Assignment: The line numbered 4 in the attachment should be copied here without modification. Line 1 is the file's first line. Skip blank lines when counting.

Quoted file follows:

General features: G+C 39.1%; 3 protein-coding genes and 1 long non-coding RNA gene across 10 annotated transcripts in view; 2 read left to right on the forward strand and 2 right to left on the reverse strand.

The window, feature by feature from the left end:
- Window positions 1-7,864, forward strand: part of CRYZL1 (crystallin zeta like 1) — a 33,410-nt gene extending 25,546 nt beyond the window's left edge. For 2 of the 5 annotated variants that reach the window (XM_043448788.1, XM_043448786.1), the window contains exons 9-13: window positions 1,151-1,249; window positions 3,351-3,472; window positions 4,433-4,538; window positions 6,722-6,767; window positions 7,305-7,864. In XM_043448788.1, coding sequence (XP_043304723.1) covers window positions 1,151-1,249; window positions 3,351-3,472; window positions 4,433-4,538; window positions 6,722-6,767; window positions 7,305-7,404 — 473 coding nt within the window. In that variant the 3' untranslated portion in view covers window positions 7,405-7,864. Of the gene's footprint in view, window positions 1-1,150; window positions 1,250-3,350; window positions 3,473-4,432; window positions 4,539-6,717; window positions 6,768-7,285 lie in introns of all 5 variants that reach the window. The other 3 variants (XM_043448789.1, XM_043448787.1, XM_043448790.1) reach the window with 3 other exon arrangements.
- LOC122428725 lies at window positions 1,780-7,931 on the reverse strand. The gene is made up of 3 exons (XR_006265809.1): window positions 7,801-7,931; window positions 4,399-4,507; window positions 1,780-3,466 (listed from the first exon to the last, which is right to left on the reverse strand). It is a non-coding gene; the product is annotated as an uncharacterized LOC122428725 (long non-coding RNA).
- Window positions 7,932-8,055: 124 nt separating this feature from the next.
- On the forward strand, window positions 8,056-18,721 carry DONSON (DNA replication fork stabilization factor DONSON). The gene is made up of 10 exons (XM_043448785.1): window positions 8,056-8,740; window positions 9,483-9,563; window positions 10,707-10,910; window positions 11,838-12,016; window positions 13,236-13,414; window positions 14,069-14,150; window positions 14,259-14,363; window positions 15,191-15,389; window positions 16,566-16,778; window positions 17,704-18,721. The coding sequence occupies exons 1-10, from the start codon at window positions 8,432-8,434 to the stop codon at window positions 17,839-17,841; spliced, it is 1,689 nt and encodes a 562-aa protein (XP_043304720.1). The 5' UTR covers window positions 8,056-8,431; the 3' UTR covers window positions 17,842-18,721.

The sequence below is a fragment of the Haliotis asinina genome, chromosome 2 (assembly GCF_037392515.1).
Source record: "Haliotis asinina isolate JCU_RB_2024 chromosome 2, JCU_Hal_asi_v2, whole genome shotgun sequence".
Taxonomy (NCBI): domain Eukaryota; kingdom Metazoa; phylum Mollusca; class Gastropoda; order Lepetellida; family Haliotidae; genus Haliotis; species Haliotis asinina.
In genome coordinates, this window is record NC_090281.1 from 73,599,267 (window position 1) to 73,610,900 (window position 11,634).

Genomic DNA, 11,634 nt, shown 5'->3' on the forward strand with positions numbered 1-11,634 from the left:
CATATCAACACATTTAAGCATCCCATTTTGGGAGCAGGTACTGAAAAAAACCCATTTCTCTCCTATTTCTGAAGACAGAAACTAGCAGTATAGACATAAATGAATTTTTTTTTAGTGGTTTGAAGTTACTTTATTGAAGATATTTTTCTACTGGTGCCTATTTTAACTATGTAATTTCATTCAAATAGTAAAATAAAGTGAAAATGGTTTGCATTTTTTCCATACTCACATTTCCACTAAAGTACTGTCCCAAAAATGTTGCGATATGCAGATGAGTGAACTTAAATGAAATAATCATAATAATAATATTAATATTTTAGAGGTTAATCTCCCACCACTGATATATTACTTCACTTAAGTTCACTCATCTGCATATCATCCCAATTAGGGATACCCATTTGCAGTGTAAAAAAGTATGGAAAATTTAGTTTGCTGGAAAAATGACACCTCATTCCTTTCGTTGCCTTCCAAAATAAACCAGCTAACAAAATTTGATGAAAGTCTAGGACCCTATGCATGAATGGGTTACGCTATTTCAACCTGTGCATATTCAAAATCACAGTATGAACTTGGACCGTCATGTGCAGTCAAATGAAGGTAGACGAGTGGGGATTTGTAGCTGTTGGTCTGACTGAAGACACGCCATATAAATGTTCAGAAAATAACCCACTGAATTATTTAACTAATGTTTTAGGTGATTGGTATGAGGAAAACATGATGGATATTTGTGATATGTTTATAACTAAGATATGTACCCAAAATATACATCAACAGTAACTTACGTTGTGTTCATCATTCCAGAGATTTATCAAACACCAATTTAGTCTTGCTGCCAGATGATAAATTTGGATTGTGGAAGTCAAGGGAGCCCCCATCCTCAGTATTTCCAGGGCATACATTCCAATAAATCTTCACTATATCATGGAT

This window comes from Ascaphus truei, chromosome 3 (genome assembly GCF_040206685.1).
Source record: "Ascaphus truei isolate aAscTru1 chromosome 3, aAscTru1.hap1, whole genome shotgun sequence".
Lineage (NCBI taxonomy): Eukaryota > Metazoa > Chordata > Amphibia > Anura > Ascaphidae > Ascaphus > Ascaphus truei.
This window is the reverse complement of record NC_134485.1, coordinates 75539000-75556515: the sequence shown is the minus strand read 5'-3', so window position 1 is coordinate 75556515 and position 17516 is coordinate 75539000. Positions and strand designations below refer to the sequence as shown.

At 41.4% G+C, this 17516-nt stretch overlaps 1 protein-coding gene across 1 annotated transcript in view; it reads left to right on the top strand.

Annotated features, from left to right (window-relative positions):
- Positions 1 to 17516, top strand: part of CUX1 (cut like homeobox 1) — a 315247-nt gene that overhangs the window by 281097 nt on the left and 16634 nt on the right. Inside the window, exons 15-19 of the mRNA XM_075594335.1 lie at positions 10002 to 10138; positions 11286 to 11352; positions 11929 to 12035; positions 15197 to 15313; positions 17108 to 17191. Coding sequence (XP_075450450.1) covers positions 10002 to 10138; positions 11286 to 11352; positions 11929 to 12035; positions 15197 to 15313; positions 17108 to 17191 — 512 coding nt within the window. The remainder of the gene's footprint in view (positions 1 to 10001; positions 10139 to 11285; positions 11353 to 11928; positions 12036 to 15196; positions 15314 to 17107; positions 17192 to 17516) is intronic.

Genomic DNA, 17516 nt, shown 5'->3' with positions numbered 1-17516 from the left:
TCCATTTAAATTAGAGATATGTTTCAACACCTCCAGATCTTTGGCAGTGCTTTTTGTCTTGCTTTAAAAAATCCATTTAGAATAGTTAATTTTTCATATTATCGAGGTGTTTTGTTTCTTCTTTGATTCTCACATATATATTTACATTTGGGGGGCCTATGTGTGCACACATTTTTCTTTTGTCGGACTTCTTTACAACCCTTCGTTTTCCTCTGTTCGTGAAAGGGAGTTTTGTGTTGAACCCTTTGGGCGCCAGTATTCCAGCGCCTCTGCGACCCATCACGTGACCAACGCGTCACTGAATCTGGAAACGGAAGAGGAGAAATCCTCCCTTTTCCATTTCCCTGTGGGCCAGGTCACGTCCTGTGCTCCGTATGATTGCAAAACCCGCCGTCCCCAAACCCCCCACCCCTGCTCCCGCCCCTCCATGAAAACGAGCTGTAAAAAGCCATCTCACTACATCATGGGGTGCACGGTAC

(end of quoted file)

- LOC122428725 lies at window positions 1,780-7,931 on the reverse strand. The gene is made up of 3 exons (XR_006265809.1): window positions 7,801-7,931; window positions 4,399-4,507; window positions 1,780-3,466 (listed from the first exon to the last, which is right to left on the reverse strand). It is a non-coding gene; the product is annotated as an uncharacterized LOC122428725 (long non-coding RNA).